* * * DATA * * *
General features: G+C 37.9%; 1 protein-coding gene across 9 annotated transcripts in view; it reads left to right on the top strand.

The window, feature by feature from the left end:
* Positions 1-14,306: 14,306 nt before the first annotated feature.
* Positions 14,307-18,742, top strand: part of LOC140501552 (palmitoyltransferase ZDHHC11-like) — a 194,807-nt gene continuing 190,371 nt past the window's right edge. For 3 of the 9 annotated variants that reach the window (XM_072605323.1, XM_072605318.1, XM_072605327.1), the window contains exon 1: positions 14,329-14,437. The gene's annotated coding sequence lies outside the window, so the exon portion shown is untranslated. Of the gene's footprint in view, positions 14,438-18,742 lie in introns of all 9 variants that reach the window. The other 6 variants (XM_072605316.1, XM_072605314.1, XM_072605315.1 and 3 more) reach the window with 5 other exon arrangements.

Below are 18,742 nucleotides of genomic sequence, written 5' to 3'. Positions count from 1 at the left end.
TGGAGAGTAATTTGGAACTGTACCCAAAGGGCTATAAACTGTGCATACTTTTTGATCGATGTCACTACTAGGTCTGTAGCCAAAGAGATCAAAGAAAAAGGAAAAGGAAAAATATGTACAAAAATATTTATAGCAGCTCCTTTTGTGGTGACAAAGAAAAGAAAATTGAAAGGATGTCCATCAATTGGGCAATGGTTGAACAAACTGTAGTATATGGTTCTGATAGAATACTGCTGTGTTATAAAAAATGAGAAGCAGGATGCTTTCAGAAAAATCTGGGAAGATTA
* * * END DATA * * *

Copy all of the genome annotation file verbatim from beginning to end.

General features: G+C 37.9%; 1 protein-coding gene across 9 annotated transcripts in view; it reads left to right on the top strand.

The window, feature by feature from the left end:
* Positions 1-14,306: 14,306 nt before the first annotated feature.
* Positions 14,307-18,742, top strand: part of LOC140501552 (palmitoyltransferase ZDHHC11-like) — a 194,807-nt gene continuing 190,371 nt past the window's right edge. For 3 of the 9 annotated variants that reach the window (XM_072605323.1, XM_072605318.1, XM_072605327.1), the window contains exon 1: positions 14,329-14,437. The gene's annotated coding sequence lies outside the window, so the exon portion shown is untranslated. Of the gene's footprint in view, positions 14,438-18,742 lie in introns of all 9 variants that reach the window. The other 6 variants (XM_072605316.1, XM_072605314.1, XM_072605315.1 and 3 more) reach the window with 5 other exon arrangements.

Below are 18,742 nucleotides of genomic sequence, written 5' to 3'. Positions count from 1 at the left end.
TGGAGAGTAATTTGGAACTGTACCCAAAGGGCTATAAACTGTGCATACTTTTTGATCGATGTCACTACTAGGTCTGTAGCCAAAGAGATCAAAGAAAAAGGAAAAGGAAAAATATGTACAAAAATATTTATAGCAGCTCCTTTTGTGGTGACAAAGAAAAGAAAATTGAAAGGATGTCCATCAATTGGGCAATGGTTGAACAAACTGTAGTATATGGTTCTGATAGAATACTGCTGTGTTATAAAAAATGAGAAGCAGGATGCTTTCAGAAAAATCTGGGAAGATTA